There's a relatively new story that elephants don't get cancer. It's difficult to believe we have sufficient expertise in elephant cancer in wild elephants to conclude this. Perhaps the data is better for elephants living in captivity. However, in humans it's more likely that you die with cancer than die from cancer, which is probably true for elephants as well.
Elephants have 10x the number of copies of the p53 DNA damage detecting gene as humans. This supposedly justifies reports that elephants are extremely resistant to cancer. However, if the natural lifespan of humans is longer than elephants with our measly two copies of p53, perhaps researchers are getting the wrong message. Having 10x the copy number of a particular gene should indicate that there is no backup plan for p53. This means that elephants are extremely resistant to cancers caused by DNA checkpoint halts during mitosis, but it may also mean that elephants are extremely susceptible to DNA damage, or that more subtle responses to DNA damage are not possible in elephants.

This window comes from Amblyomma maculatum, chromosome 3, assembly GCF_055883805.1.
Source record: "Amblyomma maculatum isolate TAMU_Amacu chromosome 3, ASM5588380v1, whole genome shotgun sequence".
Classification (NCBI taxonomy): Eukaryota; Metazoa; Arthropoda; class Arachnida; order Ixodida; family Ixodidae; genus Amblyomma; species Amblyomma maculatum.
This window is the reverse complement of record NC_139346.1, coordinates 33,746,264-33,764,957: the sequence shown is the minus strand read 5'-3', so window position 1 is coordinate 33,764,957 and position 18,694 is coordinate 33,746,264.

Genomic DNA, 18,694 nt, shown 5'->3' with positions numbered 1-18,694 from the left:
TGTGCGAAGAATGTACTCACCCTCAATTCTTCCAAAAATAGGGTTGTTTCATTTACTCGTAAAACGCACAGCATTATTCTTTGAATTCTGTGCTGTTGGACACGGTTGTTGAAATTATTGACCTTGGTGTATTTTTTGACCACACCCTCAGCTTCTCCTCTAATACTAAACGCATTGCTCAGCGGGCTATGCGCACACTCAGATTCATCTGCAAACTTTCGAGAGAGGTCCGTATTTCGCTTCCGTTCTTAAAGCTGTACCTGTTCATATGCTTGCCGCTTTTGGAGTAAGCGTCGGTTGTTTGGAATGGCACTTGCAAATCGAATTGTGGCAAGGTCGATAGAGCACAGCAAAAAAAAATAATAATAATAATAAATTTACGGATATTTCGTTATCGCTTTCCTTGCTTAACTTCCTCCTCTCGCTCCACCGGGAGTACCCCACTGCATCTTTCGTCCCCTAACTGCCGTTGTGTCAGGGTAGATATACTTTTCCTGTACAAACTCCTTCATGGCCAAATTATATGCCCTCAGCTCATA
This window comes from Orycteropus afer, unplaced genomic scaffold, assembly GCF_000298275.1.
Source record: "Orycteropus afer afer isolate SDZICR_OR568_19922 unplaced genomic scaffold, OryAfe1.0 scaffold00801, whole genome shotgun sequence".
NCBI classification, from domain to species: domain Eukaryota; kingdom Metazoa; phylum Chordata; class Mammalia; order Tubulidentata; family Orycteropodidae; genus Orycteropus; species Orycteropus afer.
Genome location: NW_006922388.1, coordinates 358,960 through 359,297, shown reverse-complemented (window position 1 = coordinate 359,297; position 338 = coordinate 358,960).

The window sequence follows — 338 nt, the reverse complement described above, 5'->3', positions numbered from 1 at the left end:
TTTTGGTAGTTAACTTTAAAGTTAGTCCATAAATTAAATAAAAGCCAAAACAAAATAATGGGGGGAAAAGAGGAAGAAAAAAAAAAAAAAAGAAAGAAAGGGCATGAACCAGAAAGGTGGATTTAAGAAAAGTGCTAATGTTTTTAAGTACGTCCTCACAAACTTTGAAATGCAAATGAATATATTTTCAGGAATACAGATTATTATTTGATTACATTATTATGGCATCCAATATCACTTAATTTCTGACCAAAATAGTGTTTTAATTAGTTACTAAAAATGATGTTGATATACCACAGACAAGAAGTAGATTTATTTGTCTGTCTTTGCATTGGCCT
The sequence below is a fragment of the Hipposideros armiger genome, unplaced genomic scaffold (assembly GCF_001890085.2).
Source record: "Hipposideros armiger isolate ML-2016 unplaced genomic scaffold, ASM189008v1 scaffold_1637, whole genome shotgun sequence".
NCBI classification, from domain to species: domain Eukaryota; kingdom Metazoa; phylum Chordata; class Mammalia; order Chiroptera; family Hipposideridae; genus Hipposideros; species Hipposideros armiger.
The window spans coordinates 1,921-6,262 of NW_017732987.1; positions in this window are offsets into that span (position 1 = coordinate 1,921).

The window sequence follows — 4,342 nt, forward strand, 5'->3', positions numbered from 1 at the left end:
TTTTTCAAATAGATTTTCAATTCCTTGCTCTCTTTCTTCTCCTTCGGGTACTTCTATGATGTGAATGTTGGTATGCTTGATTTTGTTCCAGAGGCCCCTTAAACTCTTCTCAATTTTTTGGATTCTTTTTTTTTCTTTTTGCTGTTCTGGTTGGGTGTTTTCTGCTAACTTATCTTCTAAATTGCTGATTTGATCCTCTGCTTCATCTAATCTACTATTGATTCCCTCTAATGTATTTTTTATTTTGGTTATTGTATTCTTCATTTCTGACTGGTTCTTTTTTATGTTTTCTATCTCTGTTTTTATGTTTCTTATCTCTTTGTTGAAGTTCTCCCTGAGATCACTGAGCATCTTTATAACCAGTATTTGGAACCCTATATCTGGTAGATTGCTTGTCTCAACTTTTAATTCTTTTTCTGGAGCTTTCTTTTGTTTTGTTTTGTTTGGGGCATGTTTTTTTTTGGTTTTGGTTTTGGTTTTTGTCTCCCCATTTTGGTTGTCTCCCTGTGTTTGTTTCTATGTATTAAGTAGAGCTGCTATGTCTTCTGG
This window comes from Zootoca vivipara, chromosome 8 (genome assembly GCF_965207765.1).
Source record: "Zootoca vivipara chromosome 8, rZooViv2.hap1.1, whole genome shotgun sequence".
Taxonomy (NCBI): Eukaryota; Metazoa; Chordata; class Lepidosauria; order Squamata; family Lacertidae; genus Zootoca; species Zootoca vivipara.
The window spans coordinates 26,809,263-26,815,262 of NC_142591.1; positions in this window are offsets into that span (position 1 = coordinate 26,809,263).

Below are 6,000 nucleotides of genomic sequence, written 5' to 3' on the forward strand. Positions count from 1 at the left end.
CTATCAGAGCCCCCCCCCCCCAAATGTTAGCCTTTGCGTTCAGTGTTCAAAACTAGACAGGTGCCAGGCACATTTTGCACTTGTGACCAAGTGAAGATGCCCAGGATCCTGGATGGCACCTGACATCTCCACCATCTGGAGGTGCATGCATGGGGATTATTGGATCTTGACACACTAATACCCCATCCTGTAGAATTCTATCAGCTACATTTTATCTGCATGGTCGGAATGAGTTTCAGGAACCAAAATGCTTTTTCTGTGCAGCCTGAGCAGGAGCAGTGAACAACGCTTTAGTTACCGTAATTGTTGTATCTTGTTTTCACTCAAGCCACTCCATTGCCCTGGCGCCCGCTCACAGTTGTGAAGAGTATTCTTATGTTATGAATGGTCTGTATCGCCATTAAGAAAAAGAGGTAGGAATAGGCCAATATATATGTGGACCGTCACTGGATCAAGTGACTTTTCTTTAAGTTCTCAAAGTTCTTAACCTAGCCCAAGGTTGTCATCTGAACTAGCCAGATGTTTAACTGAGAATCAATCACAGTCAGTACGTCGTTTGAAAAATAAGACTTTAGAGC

If the "reporters" had actually read the article, they would have known that "elephant cells evolved to be extremely sensitive to genotoxic stress", which is the researchers admitting that elephants are less resistant to the causes of cancer than other animals, but they have a few tricks to prevent death of the organism.
They also discovered that elephants have excess copies of a gene LIF6 (Leukemia Inhibitory Factor 6), which releases AIF (Apoptosis Inducing Factor) and/or Cytochrome C from mitochondrai. Human cancers frequently use the Warburg effect (hyperpolarization of mitochondria) to prevent release of these factors. In other words, human cancer cells are trying desperately to kill themselves, but the execution fails. This is frequently because some mutation in the apoptosis initiation pathway has been mutated or downregulated by a mutation.
The researchers showed that LIF6 expression alone is sufficient for cells to kill themselves. This is a significant weakness in the system. One would prefer a multi-factorial process to initiate apoptosis, as is found in humans. Therefore, putting this knowledge to work on human cancer is unlikely.
Elephant Cancer Resistance: Getting the wrong message from research
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1 post • Page 1 of 1